The moment you’ve been waiting for – for nine months (or perhaps much longer) - is finally here: it’s time to meet baby! First, of course, comes labor if you’re planning a vaginal delivery. And while it may seem like one long, well, laborious process culminating with the birth, the process is actually divided into three distinct parts.
These are three things to know about the stages of labor before delivery day.
The movies may lead you to believe that labor will kick off with a dramatic pop – the breaking of the amniotic sack that surrounds and protects the baby throughout the pregnancy – followed by the immediate throes of labor. And while some women do experience a quick Hollywood-style labor and delivery, most find that the start of labor is actually a little underwhelming.
Stage 1 includes a latent and active phase, the first of which can last for hours or even days. You may notice a few common signs that labor has started, including increased contractions, changes to your cervix and loss of mucus plug. As the baby becomes engaged in the pelvis in the days and weeks leading up to delivery, it starts the process of effacement – when the cervix softens, shortens and gets thinner – and dilation, or the opening of the cervix. Some compare the uterus to blowing up a balloon: the cervix is the neck, and the neck draws up from the pressure. That opening is what draws open and wider for the baby to pass through.
Effacement is measured in percentages. For example, 50% effaced means the cervix is halfway complete; 100% or completely effaced means the cervix is paper-thin and labor is imminent. Interestingly, first-time moms usually experience effacement before dilation, while women who have previously given birth will usually have dilation in pregnancy before effacement.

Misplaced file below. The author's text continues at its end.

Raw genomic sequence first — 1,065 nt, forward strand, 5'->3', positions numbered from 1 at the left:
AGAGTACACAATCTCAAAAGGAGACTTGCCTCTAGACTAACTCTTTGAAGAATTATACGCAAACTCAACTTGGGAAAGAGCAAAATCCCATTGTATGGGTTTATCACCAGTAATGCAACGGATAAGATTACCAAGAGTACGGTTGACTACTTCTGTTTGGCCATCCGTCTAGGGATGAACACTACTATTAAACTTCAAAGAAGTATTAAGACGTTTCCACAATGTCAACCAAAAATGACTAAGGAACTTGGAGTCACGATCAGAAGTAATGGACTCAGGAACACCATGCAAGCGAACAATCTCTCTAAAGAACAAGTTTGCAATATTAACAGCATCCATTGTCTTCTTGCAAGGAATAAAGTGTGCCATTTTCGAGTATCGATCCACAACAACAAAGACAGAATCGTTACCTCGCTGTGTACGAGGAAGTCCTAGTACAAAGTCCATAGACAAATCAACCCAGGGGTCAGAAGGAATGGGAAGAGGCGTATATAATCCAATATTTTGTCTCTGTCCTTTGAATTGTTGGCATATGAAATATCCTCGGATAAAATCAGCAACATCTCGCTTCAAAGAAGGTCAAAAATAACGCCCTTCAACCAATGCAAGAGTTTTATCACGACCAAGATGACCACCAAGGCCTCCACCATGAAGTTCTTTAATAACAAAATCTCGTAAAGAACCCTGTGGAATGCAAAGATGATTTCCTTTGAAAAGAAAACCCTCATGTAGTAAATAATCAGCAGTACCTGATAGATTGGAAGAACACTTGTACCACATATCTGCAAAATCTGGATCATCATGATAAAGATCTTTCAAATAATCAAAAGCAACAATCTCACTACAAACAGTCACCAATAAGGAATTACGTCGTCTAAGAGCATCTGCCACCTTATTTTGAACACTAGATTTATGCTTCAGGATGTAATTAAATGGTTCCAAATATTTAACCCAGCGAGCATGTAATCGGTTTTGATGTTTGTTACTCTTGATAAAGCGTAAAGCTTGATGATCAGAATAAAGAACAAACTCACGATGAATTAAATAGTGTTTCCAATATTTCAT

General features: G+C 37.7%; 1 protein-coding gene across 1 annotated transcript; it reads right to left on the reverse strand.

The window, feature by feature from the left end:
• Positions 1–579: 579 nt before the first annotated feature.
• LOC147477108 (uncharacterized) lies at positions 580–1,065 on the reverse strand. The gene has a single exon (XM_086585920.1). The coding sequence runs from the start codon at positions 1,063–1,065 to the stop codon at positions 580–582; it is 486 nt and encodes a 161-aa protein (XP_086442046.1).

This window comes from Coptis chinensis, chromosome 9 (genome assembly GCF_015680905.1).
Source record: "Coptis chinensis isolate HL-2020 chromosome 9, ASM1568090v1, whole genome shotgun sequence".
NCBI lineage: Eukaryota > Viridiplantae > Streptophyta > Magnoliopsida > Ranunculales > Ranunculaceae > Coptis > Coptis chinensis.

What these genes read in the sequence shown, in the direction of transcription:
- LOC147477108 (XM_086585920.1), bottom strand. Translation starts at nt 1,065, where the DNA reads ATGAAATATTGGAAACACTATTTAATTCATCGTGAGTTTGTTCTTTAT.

Once the cervix is dilated to about 3-4 centimeters, active labor has begun; during this stage, dilation typically ranges from about 0.5 to 0.7 centimeters per hour. A cervix dilation chart describes what this process looks like – this chart uses food as a visual. For example, one centimeter is a blueberry, four centimeters is a lime slice, and the full ten centimeters is a bagel. The cervix must be 100 percent effaced and 10 centimeters dilated before a vaginal birth.
While this could apply to any stage of labor, it’s especially important to pace yourself during stage 2 – pushing. Your nurse or midwife will help direct you during this time; he or she will give you the go-ahead to start so long as the baby has moved down in the birth canal. Contractions are typically less than three minutes apart, and generally last about 60 to 90 seconds.
While some women push only a handful of times before the baby is born, stage two can last as long as several hours. In order to conserve the energy you have left and that you’ll need for delivery, it’s important to use the time between contractions to rest.
Have a plan in advance with your birth coach to help keep you “in the zone,” whether it’s soothing music, massage, chanting, or simply closing your eyes and breathing. All of the hard work will eventually pay off – baby is here!
Believe it or not, labor doesn’t end with the birth of the baby. The third stage is the delivery of the placenta, the organ that grows throughout the pregnancy to nourish the baby through the umbilical cord. This usually happens anywhere from five minutes to a half hour after the birth; the uterus will continue to contract in order to expel it. Breastfeeding can help increase uterine contractions to deliver it more quickly, and sometimes Pitocin is administered to help the uterus shrink and minimize bleeding. You’ll likely feel a continued urge to push, but many women find that they are so absorbed in the excitement over the new baby – or so exhausted! – they don’t even notice the placenta being delivered.
While labor may be over, it is very physically demanding on the body and requires proper recovery time. Learn all about what to expect postpartum, as well as more information on how ConceiveAbilities can support you from the very beginning.